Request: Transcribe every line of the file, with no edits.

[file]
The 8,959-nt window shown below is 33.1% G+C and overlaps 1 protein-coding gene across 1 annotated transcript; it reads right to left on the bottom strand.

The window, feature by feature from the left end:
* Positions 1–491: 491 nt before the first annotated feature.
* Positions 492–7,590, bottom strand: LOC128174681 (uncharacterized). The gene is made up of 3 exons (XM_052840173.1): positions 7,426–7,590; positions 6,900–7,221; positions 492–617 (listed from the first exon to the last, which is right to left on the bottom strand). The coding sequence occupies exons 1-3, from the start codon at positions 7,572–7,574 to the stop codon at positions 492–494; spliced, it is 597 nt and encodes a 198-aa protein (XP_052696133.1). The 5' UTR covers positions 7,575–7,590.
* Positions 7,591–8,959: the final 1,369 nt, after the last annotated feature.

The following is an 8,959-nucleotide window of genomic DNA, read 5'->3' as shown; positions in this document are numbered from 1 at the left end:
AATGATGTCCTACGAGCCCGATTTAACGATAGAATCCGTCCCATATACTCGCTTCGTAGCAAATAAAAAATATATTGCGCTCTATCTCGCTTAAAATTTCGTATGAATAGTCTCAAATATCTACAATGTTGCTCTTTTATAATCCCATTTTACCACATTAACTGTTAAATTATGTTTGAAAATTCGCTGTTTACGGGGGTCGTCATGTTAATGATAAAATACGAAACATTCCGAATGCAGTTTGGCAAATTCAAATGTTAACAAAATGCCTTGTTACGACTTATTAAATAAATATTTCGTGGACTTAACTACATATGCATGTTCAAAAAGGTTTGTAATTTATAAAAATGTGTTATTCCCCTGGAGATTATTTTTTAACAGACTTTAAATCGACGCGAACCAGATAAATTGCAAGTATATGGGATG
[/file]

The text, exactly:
The 8,959-nt window shown below is 33.1% G+C and overlaps 1 protein-coding gene across 1 annotated transcript; it reads right to left on the bottom strand.

The window, feature by feature from the left end:
* Positions 1–491: 491 nt before the first annotated feature.
* Positions 492–7,590, bottom strand: LOC128174681 (uncharacterized). The gene is made up of 3 exons (XM_052840173.1): positions 7,426–7,590; positions 6,900–7,221; positions 492–617 (listed from the first exon to the last, which is right to left on the bottom strand). The coding sequence occupies exons 1-3, from the start codon at positions 7,572–7,574 to the stop codon at positions 492–494; spliced, it is 597 nt and encodes a 198-aa protein (XP_052696133.1). The 5' UTR covers positions 7,575–7,590.
* Positions 7,591–8,959: the final 1,369 nt, after the last annotated feature.

The following is an 8,959-nucleotide window of genomic DNA, read 5'->3' as shown; positions in this document are numbered from 1 at the left end:
AATGATGTCCTACGAGCCCGATTTAACGATAGAATCCGTCCCATATACTCGCTTCGTAGCAAATAAAAAATATATTGCGCTCTATCTCGCTTAAAATTTCGTATGAATAGTCTCAAATATCTACAATGTTGCTCTTTTATAATCCCATTTTACCACATTAACTGTTAAATTATGTTTGAAAATTCGCTGTTTACGGGGGTCGTCATGTTAATGATAAAATACGAAACATTCCGAATGCAGTTTGGCAAATTCAAATGTTAACAAAATGCCTTGTTACGACTTATTAAATAAATATTTCGTGGACTTAACTACATATGCATGTTCAAAAAGGTTTGTAATTTATAAAAATGTGTTATTCCCCTGGAGATTATTTTTTAACAGACTTTAAATCGACGCGAACCAGATAAATTGCAAGTATATGGGATG